Why is it so hard to break an unhealthy habit, and gain self control?

self control

Losing control?

When I was a student in the School of Architecture, I lost self control. More specifically, I lost control of my diet. 

I was stressed out, working long hours into the night, burning the midnight oil. We all were. It was part of the esprit de corps of the architecture lab. We were colleagues, of a sort, but we were also young and ambitious and in competition with one other. 

We would get what was called a “building program,” which was a design problem in written form, and then be given a certain amount of time with which to design a building. The program would list site conditions along with desired design outcomes. 

We were taught that “design is the process of making dreams come true,” and then set adrift to make a solid, beautiful structure that embodied what the ancient architect Vitruvius called “Firmness, commodity, and delight.” 

It was stressful.

As part of my twenty-one-year-old coping mechanism, I would finish late at the architecture lab and head over to Dismore’s grocery store. There, I would buy freshly baked maple bars (package of 6), a one-pound bag of peanut M&Ms, some Betty Crocker canned frosting, and head home. Before turning in for the night, I would eat everything in my shopping bag. 

In other words, I lost self control. And if you’ve ever had an experience like this, be it porn or gaming or you-name-it, you know what I’m talking about. Once the scales tip past a certain point, you just stay on the path of least resistance because at some level, you know you’re already past the point of no return.

You say you’re going to stop, but you don’t, because you don’t believe yourself anymore.

How can you avoid a collision?

Which brings us back to today’s topic.

How can you say “no,” to an unhealthy habit, and actually stick to it? 

And you know the answer already, don’t you? The best way to say “no” to something you want to do less of is actually not to say no at all. Instead, what you want is to have a “yes” which is even stronger than the habit you want to change.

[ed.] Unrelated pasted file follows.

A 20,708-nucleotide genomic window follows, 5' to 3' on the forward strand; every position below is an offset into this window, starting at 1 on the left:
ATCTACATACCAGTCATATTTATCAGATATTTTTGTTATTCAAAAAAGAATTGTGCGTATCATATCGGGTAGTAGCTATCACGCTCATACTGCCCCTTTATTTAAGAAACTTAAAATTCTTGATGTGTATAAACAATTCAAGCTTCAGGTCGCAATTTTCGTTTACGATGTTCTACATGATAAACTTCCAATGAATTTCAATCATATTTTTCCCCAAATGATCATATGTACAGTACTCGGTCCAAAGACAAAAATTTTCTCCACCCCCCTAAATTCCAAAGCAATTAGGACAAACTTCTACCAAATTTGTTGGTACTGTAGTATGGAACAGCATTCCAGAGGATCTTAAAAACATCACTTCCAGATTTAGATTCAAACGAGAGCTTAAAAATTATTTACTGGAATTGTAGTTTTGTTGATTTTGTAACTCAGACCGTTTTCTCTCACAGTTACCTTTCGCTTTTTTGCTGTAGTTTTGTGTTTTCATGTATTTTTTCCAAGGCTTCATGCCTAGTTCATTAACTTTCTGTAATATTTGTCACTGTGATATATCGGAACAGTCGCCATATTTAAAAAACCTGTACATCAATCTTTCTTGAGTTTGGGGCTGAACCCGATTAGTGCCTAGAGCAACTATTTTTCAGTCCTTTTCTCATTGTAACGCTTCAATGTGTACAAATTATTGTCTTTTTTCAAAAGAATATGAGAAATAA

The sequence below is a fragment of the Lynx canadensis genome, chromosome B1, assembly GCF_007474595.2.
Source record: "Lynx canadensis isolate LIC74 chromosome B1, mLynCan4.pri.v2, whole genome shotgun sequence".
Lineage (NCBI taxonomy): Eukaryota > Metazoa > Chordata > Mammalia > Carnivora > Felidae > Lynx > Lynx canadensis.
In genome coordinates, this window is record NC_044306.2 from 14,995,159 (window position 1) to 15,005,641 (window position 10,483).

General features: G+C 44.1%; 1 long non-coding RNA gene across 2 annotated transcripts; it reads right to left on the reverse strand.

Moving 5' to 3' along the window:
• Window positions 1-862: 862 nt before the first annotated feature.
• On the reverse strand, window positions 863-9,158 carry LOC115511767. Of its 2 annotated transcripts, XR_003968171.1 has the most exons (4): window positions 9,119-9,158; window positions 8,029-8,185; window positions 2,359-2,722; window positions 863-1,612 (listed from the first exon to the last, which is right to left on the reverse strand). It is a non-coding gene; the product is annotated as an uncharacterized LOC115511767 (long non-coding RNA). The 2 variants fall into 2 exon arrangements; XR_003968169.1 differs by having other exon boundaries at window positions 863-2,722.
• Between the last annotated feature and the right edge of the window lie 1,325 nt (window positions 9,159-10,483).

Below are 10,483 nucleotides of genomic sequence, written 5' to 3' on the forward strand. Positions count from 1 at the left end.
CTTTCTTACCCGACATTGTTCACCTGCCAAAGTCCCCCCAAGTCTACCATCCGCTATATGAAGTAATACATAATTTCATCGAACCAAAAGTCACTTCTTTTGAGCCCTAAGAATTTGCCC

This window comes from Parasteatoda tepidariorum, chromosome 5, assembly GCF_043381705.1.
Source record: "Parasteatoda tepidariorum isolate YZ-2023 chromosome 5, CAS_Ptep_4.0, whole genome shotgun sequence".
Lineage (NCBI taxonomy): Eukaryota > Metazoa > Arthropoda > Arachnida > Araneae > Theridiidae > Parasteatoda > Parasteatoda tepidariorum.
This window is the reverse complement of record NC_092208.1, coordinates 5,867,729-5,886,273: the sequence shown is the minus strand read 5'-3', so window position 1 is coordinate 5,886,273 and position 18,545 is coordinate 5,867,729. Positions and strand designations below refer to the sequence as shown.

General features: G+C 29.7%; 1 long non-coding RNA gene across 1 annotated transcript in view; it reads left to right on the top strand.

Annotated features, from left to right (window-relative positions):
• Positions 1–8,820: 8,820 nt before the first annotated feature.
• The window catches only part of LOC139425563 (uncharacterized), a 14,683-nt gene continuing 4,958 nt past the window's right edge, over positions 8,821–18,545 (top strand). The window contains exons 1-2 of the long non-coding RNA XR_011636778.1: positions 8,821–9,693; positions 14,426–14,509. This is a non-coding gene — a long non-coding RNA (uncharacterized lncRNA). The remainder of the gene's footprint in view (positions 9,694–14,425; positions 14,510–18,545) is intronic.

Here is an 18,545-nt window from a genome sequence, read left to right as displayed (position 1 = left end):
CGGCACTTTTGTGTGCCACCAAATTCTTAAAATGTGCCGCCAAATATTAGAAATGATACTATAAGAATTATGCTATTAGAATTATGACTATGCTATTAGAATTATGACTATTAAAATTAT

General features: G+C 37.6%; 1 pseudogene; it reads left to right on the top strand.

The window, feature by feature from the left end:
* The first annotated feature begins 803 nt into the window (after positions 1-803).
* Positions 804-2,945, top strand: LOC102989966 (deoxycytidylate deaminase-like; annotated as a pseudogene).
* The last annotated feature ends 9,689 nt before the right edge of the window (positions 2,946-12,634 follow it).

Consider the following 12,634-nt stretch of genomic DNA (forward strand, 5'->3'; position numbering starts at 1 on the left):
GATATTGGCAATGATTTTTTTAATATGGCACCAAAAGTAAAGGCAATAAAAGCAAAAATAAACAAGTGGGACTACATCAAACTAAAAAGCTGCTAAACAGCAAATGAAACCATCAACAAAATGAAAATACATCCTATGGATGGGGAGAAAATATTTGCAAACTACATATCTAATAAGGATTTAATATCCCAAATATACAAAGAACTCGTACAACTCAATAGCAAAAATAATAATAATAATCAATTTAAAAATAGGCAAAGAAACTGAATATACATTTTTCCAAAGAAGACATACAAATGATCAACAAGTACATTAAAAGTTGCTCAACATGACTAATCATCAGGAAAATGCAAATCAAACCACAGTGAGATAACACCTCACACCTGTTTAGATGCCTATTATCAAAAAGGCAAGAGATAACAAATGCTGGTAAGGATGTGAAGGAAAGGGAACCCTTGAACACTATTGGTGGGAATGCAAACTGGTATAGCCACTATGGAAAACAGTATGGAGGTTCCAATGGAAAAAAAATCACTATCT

Here’s why. Stay with me, now. We’re about to take a sharp left turn around a bend at night, in the dark. Ready? Okay, here we go.

Remember when you were first learning to drive? There were a few lessons that stuck with you. For me, one of those lessons was that when you’re driving at night on a two-way road, and there is a car approaching you around the bend, and maybe that car even has its brights on, you are tempted to use those headlights to gauge your position on the road so you can avoid the oncoming car. But when you do this, you may actually end up heading into the very lights you are trying to avoid. 

The better strategy, according to driving educators, is to look away from the oncoming lights, at the white line on the right side of the road. In other words, don’t look at the oncoming lights at all. It’s counter-intuitive, but it works. 

The same is true of breaking a bad habit. Look away from the habit you want to change, at a more interesting and compelling subject. 

When I finally stopped trying to say no to the maple bars at 2 a.m., and focused instead on fitting into my pants by heading over to the gym, I gained self control and self respect. 

Start small.

As always, start small. Let’s say you want to stop drinking as much as you currently do. Instead of saying, “I’m not going to drink,” find something else to fill your time and attention. Make a list of possible Yeses right now. Yes, right now. Get out a sheet of paper and write down some possibilities now, before you stay on the same old path by accident. As you write, you might be surprised by some of the possibilities coming out of your pen or pencil. Let your creative brain do what it is good at! 

The takeaway:

When you feel yourself losing self control, look away from the problem. Find a compelling yes stronger than either the unhealthy habit you are trying to change or simply by saying no to it.


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